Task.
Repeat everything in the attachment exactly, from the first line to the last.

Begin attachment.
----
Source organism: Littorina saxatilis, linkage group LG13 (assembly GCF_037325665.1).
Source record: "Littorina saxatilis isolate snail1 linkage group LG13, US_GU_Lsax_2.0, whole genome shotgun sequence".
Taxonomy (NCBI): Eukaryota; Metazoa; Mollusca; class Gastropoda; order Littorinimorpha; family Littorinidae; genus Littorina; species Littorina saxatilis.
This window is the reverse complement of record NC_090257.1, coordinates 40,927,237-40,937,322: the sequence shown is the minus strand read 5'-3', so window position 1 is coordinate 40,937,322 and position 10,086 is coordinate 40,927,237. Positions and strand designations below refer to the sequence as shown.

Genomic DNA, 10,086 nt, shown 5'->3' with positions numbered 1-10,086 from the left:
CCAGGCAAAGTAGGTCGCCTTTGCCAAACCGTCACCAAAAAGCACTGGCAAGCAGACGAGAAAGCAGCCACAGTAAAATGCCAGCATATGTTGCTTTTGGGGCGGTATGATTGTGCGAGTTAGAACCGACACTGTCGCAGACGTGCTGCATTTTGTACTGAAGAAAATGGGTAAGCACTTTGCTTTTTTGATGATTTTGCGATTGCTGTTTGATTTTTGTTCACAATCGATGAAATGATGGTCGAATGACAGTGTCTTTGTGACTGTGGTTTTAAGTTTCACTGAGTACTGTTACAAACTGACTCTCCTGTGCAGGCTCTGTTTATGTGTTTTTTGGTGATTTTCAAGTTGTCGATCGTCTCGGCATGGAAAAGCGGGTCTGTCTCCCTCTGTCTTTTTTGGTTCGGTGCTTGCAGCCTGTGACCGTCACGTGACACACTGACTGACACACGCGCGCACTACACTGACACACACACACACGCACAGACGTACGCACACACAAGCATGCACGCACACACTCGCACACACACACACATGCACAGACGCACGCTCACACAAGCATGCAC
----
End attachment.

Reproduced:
Source organism: Littorina saxatilis, linkage group LG13 (assembly GCF_037325665.1).
Source record: "Littorina saxatilis isolate snail1 linkage group LG13, US_GU_Lsax_2.0, whole genome shotgun sequence".
Taxonomy (NCBI): Eukaryota; Metazoa; Mollusca; class Gastropoda; order Littorinimorpha; family Littorinidae; genus Littorina; species Littorina saxatilis.
This window is the reverse complement of record NC_090257.1, coordinates 40,927,237-40,937,322: the sequence shown is the minus strand read 5'-3', so window position 1 is coordinate 40,937,322 and position 10,086 is coordinate 40,927,237. Positions and strand designations below refer to the sequence as shown.

Genomic DNA, 10,086 nt, shown 5'->3' with positions numbered 1-10,086 from the left:
CCAGGCAAAGTAGGTCGCCTTTGCCAAACCGTCACCAAAAAGCACTGGCAAGCAGACGAGAAAGCAGCCACAGTAAAATGCCAGCATATGTTGCTTTTGGGGCGGTATGATTGTGCGAGTTAGAACCGACACTGTCGCAGACGTGCTGCATTTTGTACTGAAGAAAATGGGTAAGCACTTTGCTTTTTTGATGATTTTGCGATTGCTGTTTGATTTTTGTTCACAATCGATGAAATGATGGTCGAATGACAGTGTCTTTGTGACTGTGGTTTTAAGTTTCACTGAGTACTGTTACAAACTGACTCTCCTGTGCAGGCTCTGTTTATGTGTTTTTTGGTGATTTTCAAGTTGTCGATCGTCTCGGCATGGAAAAGCGGGTCTGTCTCCCTCTGTCTTTTTTGGTTCGGTGCTTGCAGCCTGTGACCGTCACGTGACACACTGACTGACACACGCGCGCACTACACTGACACACACACACACGCACAGACGTACGCACACACAAGCATGCACGCACACACTCGCACACACACACACATGCACAGACGCACGCTCACACAAGCATGCAC